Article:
Mount Rushmore National Memorial under construction.
The workers had to endure conditions that varied from blazing hot to bitterly cold and windy. Each day they climbed 700 stairs to the top of the mountain to punch-in on the time clock. Then 3/8 inch thick steel cables lowered them over the front of the 500-foot face of the mountain in a "bosun chair." Despite the dangers, no one was killed during the project.
Otters in Glacier Bay National Park and Preserve, Alaska.
The sea otter population of Glacier Bay has increased dramatically in the past 20 years. Ecologists consider sea otters a keystone species here. Otters consume vast quantities of clams, urchins, crabs, and other invertebrates and their presence creates ripples through the ecosystem. NPS photo.
Every day someone like you becomes a wildland wildfire fighter, a teacher, a trail-builder, a museum curator, or a park ranger. Discover your opportunities in national parks. Come to play. Come to learn. Come to serve. Develop your environmental leadership skills. Find a job. Be the next generation to preserve and protect these great places.
With more than 80% of Americans living in urban areas, urban parks are more important than ever. The father of American landscape architecture, Frederick Law Olmsted, said of urban parks:
It is one great purpose of the Park to supply to the hundreds of thousands of tired workers, who have no opportunity to spend their summers in the country, a specimen of God's handiwork that shall be to them, inexpensively, what a month or two in the White Mountains or the Adirondacks is, at great cost, to those in easier circumstances.
ASSOCIATE DIRECTOR, PARK PLANNING, FACILITIES, AND LANDS,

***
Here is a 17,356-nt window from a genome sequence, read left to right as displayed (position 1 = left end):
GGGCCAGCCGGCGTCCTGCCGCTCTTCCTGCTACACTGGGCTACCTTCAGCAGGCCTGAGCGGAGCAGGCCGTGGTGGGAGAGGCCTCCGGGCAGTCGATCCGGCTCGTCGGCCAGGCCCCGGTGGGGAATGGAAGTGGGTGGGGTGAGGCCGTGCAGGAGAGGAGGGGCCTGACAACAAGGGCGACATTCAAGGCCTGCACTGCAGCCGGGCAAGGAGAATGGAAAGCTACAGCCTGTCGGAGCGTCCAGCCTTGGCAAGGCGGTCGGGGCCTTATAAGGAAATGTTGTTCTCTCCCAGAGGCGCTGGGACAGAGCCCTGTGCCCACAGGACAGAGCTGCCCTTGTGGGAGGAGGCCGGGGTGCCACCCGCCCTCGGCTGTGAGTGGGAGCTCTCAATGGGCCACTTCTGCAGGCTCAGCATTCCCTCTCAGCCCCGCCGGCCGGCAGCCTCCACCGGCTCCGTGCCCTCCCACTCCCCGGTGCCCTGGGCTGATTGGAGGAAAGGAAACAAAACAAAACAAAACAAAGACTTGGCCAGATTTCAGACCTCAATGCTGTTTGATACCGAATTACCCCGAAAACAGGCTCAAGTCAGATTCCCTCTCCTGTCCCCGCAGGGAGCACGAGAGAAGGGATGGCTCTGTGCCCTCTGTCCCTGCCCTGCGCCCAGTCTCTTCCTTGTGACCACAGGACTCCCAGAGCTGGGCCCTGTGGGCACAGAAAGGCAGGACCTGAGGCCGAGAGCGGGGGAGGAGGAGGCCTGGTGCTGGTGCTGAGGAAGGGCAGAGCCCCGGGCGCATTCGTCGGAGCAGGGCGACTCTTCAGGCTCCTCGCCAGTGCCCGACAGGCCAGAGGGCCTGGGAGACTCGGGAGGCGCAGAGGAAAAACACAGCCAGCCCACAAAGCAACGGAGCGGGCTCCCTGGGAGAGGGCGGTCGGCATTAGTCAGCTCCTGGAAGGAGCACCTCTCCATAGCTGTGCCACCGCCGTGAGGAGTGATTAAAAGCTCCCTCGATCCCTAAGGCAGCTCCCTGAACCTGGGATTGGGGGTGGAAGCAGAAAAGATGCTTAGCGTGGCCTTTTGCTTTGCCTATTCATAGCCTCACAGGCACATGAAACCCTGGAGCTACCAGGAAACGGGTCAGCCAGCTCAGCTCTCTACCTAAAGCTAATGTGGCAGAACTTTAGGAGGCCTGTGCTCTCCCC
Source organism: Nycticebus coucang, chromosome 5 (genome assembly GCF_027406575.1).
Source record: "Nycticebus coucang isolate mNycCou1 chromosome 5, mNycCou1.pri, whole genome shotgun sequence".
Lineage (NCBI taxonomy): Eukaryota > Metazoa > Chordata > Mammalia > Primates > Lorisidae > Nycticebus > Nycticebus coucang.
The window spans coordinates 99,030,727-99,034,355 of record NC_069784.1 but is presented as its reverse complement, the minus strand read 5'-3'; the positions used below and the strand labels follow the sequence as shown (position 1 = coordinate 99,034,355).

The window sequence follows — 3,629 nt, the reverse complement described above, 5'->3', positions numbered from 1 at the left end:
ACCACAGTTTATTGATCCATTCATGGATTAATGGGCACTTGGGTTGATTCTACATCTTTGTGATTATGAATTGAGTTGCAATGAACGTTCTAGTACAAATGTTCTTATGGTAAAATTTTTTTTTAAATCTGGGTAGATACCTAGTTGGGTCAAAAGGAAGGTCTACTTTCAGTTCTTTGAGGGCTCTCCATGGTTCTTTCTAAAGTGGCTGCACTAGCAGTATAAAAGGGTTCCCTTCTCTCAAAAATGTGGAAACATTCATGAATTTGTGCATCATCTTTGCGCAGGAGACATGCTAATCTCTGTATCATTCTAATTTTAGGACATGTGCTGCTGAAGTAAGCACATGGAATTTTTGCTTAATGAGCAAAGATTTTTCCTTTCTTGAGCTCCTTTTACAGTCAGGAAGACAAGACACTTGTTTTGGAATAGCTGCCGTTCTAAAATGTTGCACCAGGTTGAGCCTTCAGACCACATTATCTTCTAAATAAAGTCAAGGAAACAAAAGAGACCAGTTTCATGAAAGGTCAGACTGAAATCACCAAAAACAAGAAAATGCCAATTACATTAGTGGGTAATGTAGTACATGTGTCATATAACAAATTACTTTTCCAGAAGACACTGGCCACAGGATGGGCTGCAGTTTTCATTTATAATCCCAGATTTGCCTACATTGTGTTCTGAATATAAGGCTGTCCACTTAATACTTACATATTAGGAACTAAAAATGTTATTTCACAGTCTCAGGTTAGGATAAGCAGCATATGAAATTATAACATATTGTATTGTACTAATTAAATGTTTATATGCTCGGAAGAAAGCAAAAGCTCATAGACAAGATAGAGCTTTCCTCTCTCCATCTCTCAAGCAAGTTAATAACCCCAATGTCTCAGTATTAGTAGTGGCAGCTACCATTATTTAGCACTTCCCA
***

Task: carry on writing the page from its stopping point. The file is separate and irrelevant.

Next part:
NATIONAL PARK SERVICE,
U.S. DEPARTMENT OF THE INTERIOR,
SUBCOMMITTEE ON NATIONAL PARKS, FORESTS, AND PUBLIC LANDS
OF THE HOUSE COMMITTEE ON NATURAL RESOURCES
ON H.R. 1121,
A BILL TO AUTHORIZE A LAND EXCHANGE TO
ACQUIRE LANDS FOR THE BLUE RIDGE PARKWAY FROM
THE TOWN OF BLOWING ROCK, NORTH CAROLINA,
AND FOR OTHER PURPOSES.
April 23, 2009
Mr. Chairman, thank you for the opportunity to present the views of the Department of the Interior on H.R. 1121, a bill to authorize a land exchange to acquire lands for the Blue Ridge Parkway from the Town of Blowing Rock, North Carolina, and for other purposes.
The Department supports H.R. 1121 with amendments that are described later in this testimony. H.R. 1121 would authorize the Secretary of the Interior to exchange approximately 20 acres of land at the Moses H. Cone Memorial Park, a popular recreational area located within the boundary of the Blue Ridge Parkway, for approximately 192 acres of land owned by the Town of Blowing Rock (Town). This proposed exchange would be mutually beneficial to the National Park Service (NPS) and the Town.
In 1949, the Moses Cone Hospital Trust deeded the 3,500-acre Moses H. Cone Memorial Park to the Blue Ridge Parkway. This property had been held in trust by the hospital from 1911 until 1949 under a deed from Bertha Cone, the property's owner. During that period, Mrs. Cone gave permission to the Town of Blowing Rock to install a pipeline from the Town to a creek on the property. In 1955, the NPS issued a permit to the Town allowing them to dam the creek to form a reservoir, which continues to be used by the Town as its primary source of drinking water.